Massachusetts drug firm not authorized to sell doses in bulk, Minnesota officials say.
The Massachusetts company at the center of a deadly national meningitis outbreak was not licensed as a drug wholesaler in Minnesota, raising questions about how it was able to supply hundreds of vials of a contaminated steroid to two Twin Cities clinics.
More than 800 Minnesotans have been notified over the past few days that they received potentially contaminated steroids this summer when they were treated at the clinics, Medical Advanced Pain Specialists (MAPS) and the Minnesota Surgery Center. They are the only clinics in the state known to have used the company's steroids.
Yet the company, New England Compounding Center, was registered only as a pharmacy in Minnesota -- which means it is not permitted to sell in bulk, said Cody Wiberg, executive director of the Minnesota Board of Pharmacy.
"They are not licensed as a drug wholesaler, and because of that, no one should have been buying from them as a wholesaler," he said.
Dr. David Schultz, the founder and owner of both Twin Cities clinics, said he was unaware of that rule.
"That's news to me," he said late Tuesday. He said the New England company was "well respected" and that it had assured him "that they have all the appropriate licenses in place."
The MAPS clinic had supplies of the company's steroid on hand until it was recalled two weeks ago, according to Anne Trujillo, the director of clinical operations.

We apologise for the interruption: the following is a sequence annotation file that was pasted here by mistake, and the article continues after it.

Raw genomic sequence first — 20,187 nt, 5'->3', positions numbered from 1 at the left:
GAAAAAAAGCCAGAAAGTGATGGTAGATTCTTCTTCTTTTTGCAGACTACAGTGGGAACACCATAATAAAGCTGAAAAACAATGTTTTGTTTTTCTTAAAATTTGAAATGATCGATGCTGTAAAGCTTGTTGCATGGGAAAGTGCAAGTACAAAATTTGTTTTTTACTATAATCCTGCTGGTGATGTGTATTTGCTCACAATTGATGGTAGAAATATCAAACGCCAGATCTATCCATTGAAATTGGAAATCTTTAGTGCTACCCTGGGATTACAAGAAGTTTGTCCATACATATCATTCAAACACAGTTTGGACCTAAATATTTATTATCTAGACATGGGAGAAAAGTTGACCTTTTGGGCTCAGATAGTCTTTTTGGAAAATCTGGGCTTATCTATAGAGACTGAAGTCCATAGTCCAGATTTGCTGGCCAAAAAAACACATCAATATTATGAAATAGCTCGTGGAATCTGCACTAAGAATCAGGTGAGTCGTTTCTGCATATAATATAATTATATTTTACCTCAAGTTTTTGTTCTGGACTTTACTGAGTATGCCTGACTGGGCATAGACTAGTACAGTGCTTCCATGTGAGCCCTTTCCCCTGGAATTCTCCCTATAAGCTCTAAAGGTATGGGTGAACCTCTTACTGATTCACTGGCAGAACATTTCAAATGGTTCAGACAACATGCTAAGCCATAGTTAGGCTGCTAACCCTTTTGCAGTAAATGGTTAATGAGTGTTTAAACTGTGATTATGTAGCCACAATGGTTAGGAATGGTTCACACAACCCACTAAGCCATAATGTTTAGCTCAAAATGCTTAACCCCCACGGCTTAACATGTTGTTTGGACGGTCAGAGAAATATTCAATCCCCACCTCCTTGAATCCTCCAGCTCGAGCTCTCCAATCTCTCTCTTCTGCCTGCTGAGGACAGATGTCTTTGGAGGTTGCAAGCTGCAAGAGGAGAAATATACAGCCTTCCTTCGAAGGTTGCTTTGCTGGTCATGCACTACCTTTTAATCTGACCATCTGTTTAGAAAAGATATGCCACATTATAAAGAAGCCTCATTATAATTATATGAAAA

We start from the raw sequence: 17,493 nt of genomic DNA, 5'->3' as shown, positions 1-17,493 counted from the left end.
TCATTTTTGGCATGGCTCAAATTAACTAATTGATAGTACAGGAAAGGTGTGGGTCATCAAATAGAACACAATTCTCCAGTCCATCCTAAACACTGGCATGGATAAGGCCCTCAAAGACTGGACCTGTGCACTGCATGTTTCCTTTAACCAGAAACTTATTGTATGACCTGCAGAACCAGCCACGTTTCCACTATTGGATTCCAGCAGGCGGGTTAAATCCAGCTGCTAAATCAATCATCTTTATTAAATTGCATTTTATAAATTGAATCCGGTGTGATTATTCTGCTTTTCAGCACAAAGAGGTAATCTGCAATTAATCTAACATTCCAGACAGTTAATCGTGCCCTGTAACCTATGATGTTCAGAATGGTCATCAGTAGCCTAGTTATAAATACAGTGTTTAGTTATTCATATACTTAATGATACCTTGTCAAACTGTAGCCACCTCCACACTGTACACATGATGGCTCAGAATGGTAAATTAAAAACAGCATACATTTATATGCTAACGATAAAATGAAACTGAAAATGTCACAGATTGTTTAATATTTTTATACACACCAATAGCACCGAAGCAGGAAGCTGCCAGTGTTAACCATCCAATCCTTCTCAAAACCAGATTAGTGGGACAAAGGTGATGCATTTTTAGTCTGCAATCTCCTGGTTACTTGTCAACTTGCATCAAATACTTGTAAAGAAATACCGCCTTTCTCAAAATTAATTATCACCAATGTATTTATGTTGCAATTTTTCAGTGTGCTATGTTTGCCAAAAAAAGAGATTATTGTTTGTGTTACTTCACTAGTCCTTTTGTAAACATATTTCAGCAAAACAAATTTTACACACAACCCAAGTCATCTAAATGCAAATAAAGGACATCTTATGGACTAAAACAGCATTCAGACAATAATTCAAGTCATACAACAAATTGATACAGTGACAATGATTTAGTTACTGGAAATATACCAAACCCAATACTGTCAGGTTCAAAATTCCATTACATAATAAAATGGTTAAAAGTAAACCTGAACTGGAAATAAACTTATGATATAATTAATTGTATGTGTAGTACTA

Wiberg said that if the Massachusetts company was essentially acting like an unlicensed drug company -- selling medications to clinics in large quantities -- it would have violated state law and could face both civil and criminal penalties. As a pharmacy, it's only permitted to fill individual prescriptions. However, he would not say whether the pharmacy board is investigating the case.
Mixed its own compounds
Questions about the cause and scope of the outbreak continued to build Tuesday, as federal officials raised the number of confirmed cases of meningitis to 119 nationwide, including 11 deaths.
So far, three cases have been confirmed in Minnesota, all involving women in their 40s.
The contaminated drugs were produced at what is known as a compounding pharmacy, which is not under the same strict federal regulation as a pharmaceutical manufacturer.
In this case, New England Compounding mixed its own version of the steroid, methylprednisolone acetate, at its facility in Framingham, Mass., and shipped it to clinics in 23 states, according to federal officials.
Schultz said that many pain doctors preferred this type of steroid for spinal injections because it doesn't have preservatives or additives. Many doctors fear that additives, which are found in manufactured drugs, could harm patients if they get into the spinal fluid, he said.
He said his clinics have used New England's steroids in pain injections for years and "we never had an issue. Now we're all rethinking it, of course."
Last week, the company, which is now closed, recalled more than 17,000 vials of steroids after investigators discovered three lots were contaminated with fungus.
Meanwhile, Schultz said his staff has been working closely with the state Health Department to contact patients who may have been affected. "Our first and primary concern was our patients," he said.
He added that the crisis is raising many questions, particularly about whether compounding pharmacies need more oversight.
Up to now, the suppliers have insisted that "they have extremely pristine practices and facilities," he said. "For years, it seemed that it was true."
Maura Lerner • 612-673-7384